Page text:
Illustration by Jim Cooke/GMG.

Right around puberty, I discovered the glory of an orgasm. In 9th grade, it happened for the first time with a guy. We didn’t have sex but everything else had been enough. I remember thinking that I didn’t know what just happened or how, but I wanted it to happen every freaking day for the rest of my life.

As I got older, it became more complicated. Suffering from crippling insecurities, I barely kept my eyes open during sex for the first ten years. So telling a guy what I needed in order to have an orgasm was out of the question. Besides, on my own, I needed to squeeze my legs together rhythmically while lying on my right side. How the hell was that supposed to translate to sex with someone else? It’s been hit or miss throughout my life— I can make it happen on my own, but it’s still tricky if someone else is involved.

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I’ve talked to my 20-year old stepdaughter Lauren about (almost) every element of human sexuality. But I did not know how to talk to her about orgasms. Why would I stumble on clueing her in on the very thing that I have hang-ups about? I called Lauren up and we dove into why it’s hard to talk about it, why the guys have it easier and why the female orgasm is like a big bad monster.

As always, I like to start off with getting a refresher on how I handled the topic we’re discussing. I don’t think I ever talked about orgasms with you.

Let me think. It was definitely later than everything else we talked about. Probably high school? It wasn’t really about what an orgasm is. It was more about how I should know my body well and be able to communicate my needs to a partner.

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That sounds like I gave you a lame talk. Why on earth is it so hard to talk about orgasms? I was keeping it real with you about everything! But talking about orgasms seems so—

It’s not just that it’s an orgasm. It’s the female orgasm. No one talks about it in pop culture and stuff. You can hear sly references to male orgasms even in a sitcom. But the female orgasm is the big huge monster.

And why is that?

Too complicated. Too mysterious. Too… whatever. We’re taught that sex ends when a guy orgasms. So that’s how they act. I got the message right away that if I was going to be in a heteronormative relationship—your partner is not going to care whether you have an orgasm.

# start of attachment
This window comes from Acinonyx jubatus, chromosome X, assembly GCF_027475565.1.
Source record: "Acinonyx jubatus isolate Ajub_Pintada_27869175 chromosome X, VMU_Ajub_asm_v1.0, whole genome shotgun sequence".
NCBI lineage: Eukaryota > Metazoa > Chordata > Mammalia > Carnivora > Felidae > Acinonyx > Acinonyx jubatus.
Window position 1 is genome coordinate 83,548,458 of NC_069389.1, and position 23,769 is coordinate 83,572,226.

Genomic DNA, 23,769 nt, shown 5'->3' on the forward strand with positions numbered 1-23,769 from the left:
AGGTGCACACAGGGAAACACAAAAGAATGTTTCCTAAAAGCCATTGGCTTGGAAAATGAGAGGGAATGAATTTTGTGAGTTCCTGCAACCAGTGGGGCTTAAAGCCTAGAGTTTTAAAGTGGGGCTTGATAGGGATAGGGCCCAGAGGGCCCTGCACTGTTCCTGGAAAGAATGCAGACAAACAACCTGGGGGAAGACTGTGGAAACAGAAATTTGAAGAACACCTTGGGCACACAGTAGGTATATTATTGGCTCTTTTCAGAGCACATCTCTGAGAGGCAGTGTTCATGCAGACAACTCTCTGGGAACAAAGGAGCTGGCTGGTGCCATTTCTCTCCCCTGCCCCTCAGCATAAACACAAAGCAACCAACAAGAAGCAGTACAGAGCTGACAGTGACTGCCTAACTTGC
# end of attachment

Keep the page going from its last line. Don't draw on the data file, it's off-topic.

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Have you found that to be true?

Mostly, yeah.

Let’s go back. How soon did you experience an orgasm?

A full-on orgasm or a tingly feeling?

Both.

The tingly sensation was super early. I knew I probably shouldn’t talk about it. I felt the need for secrecy. But it was there. That was 8th grade.

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That’s not super early at all. I don’t know numbers but I’d suspect that’s not early.

And then maybe a year later was like, oh so THIS must be an orgasm

9th grade for me as well.

And for a while, having an orgasm on my own was enough. I didn’t want to have sex. Wasn’t interested in those two things interacting.

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What about when you did start having sex? Was it important to you? Was it important to him?

I lost my virginity, as awful a phrase that is, with a wonderful person. We talked about my wants and needs before during and after. And like, it’s hard for a woman to have an orgasm from a traditional scenario. So it’s easy for a typical guy to give up. Sure, we might not orgasm in seven seconds. You might need do something before during and after!

They are not taught to even consider what would help us get to an orgasm. Partly because a lot of times we’re not really sure either. That’s why it was so hard for me to talk to you about it. I was a grown woman and I still had so many questions!

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I know a lot of girls from high school that can’t orgasm—on their own or with someone else.

Are sex toys considered—

They’re still in a weird space for my age group. I feel like we’re not using them to learn. We use them after we already know.

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Your high school was pretty liberal when it came to sex education. What did they say—if anything—about orgasms?

So weird. The boys got the whole thing. You might orgasm in your sleep. This is masturbation. This is an erection. You might feel a sensation here if you do this.

So basically, Orgasm 101.

And we got: these are your ovaries, these are your labia, this is your vagina, here are your fallopian tubes. Not one word about masturbation.

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Now, your sister is 10.

Yup.

I always ask you how you would handle the things we talk about if your sister approached you—-

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This would be the hardest one so far.

If your sister has questions…

Now? At 10?

Yes.

Ack. If she was older it would be so much easier…

Welcome to my world.

Devin Anderson has written professionally since 1998 and currently works as a full-time freelance writer for various outlets. She’s also written five books, three non-fiction and two novels. The name Devin Anderson is a pseudonym. The writer is changing her name to protect the innocent, the guilty—and her mom.